TAMPA, Fla., July 20 (UPI) -- A strain of bacteria known to resist a last-resort antibiotic spread through neighborhoods and waterways during a 2014 sewer break, a finding researchers say should raise concern that such bugs are showing up with increasing frequency outside hospitals.
Researchers at the University of South Florida found vancomycin-resistant enterococci was present in sewage water that flowed through neighborhoods in St. Petersburg and into Boca Ciego Bay, suggesting antibiotic-resistant bacteria are present in sewage that needs upkeep and improvement, according to a study published in the journal Applied and Environmental Microbiology,.
"The spread of pathogens with high levels of vancomycin resistance beyond hospitals and into the community is a public health threat," researchers write in the study. "While further studies are needed to better define risks, knowing these pathogens are in Tampa Bay sewage is an important development."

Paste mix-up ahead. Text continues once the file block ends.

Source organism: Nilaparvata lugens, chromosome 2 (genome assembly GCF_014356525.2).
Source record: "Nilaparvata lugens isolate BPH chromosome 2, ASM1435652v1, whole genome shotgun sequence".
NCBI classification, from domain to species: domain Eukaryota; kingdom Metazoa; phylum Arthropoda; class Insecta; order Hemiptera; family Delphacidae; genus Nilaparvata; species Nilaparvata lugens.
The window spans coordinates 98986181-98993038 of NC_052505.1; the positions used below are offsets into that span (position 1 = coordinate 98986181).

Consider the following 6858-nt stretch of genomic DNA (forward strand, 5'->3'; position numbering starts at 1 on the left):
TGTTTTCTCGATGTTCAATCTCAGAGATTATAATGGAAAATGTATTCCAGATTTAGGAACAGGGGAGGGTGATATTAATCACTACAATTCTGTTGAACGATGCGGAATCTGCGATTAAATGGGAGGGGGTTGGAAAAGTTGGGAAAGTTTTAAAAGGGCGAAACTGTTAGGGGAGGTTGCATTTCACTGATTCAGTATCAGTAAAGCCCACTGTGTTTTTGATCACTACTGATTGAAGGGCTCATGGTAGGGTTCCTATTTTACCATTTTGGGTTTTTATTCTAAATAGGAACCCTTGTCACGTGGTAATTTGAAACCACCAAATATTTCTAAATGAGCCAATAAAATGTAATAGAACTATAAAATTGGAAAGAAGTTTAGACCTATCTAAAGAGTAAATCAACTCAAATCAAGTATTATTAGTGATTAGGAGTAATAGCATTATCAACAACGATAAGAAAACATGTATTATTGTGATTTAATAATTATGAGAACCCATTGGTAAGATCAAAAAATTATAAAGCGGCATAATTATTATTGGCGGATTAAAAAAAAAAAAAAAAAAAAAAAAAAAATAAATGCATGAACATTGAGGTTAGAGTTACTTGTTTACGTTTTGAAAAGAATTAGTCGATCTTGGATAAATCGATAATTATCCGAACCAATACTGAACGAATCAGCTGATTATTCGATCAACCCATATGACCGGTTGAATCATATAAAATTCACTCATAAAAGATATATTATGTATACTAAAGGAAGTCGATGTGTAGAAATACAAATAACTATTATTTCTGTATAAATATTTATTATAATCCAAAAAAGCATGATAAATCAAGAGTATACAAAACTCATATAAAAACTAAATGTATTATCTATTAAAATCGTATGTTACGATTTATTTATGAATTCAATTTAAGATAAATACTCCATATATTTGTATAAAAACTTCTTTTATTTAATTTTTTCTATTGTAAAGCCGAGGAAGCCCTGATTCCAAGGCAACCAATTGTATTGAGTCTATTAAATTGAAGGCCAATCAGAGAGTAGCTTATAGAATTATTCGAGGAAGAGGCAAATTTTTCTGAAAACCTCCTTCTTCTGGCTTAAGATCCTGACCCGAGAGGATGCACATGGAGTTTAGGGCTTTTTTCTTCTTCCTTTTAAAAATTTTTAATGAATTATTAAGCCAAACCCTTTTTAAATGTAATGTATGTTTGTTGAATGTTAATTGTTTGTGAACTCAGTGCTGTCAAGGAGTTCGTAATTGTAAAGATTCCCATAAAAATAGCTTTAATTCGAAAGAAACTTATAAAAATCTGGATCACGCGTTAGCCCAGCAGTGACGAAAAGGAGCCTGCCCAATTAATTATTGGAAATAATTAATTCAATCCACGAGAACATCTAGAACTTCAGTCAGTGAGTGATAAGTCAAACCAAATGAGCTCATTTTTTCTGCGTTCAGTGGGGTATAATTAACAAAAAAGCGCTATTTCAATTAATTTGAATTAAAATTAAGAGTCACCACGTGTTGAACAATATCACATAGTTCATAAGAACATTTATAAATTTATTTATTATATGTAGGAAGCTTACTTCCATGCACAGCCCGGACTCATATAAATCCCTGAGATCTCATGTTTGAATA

The researchers sampled water in the area for seven weeks after the spill from a broken sewer line resulted in about 500,000 gallons of untreated sewage being released. VRE was detected for about two weeks after the spill.
While hospitals and medical facilities have dealt with VRE, its presence in raw sewage -- and its ability to spread through accidents researchers say are endemic of an aging infrastructure desperate for repairs -- is a problem.
"While we have known that raw sewage contains many disease-causing bacteria, this experience tells us that sewage and fecal pollution also carry vancomycin-resistant bacteria," Dr. Valerie Harwood, a professor at the University of South Florida, said in a press release. "Most VRE are confined to hospitals, but detecting them in waters of the Tampa Bay community is quite concerning. People need to be aware of what may be entering the water after heavy rains, accidental spills, or after intentional sewage releases."